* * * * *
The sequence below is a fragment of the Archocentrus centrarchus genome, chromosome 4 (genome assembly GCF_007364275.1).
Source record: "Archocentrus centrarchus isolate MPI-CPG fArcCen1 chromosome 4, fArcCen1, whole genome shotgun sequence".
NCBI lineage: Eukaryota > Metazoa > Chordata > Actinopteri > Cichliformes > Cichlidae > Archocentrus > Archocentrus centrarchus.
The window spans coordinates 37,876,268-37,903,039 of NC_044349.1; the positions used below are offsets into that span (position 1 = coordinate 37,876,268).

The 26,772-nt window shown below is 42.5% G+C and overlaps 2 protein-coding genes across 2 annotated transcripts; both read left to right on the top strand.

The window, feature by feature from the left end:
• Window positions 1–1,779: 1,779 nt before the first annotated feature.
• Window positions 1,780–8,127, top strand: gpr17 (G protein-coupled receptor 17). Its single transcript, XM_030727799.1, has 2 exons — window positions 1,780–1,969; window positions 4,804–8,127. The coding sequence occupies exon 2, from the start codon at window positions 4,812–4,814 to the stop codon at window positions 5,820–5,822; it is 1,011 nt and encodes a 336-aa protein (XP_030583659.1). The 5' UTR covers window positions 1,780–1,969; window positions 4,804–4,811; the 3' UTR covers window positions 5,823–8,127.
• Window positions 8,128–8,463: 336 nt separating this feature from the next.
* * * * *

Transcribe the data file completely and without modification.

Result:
The sequence below is a fragment of the Archocentrus centrarchus genome, chromosome 4 (genome assembly GCF_007364275.1).
Source record: "Archocentrus centrarchus isolate MPI-CPG fArcCen1 chromosome 4, fArcCen1, whole genome shotgun sequence".
NCBI lineage: Eukaryota > Metazoa > Chordata > Actinopteri > Cichliformes > Cichlidae > Archocentrus > Archocentrus centrarchus.
The window spans coordinates 37,876,268-37,903,039 of NC_044349.1; the positions used below are offsets into that span (position 1 = coordinate 37,876,268).

The 26,772-nt window shown below is 42.5% G+C and overlaps 2 protein-coding genes across 2 annotated transcripts; both read left to right on the top strand.

The window, feature by feature from the left end:
• Window positions 1–1,779: 1,779 nt before the first annotated feature.
• Window positions 1,780–8,127, top strand: gpr17 (G protein-coupled receptor 17). Its single transcript, XM_030727799.1, has 2 exons — window positions 1,780–1,969; window positions 4,804–8,127. The coding sequence occupies exon 2, from the start codon at window positions 4,812–4,814 to the stop codon at window positions 5,820–5,822; it is 1,011 nt and encodes a 336-aa protein (XP_030583659.1). The 5' UTR covers window positions 1,780–1,969; window positions 4,804–4,811; the 3' UTR covers window positions 5,823–8,127.
• Window positions 8,128–8,463: 336 nt separating this feature from the next.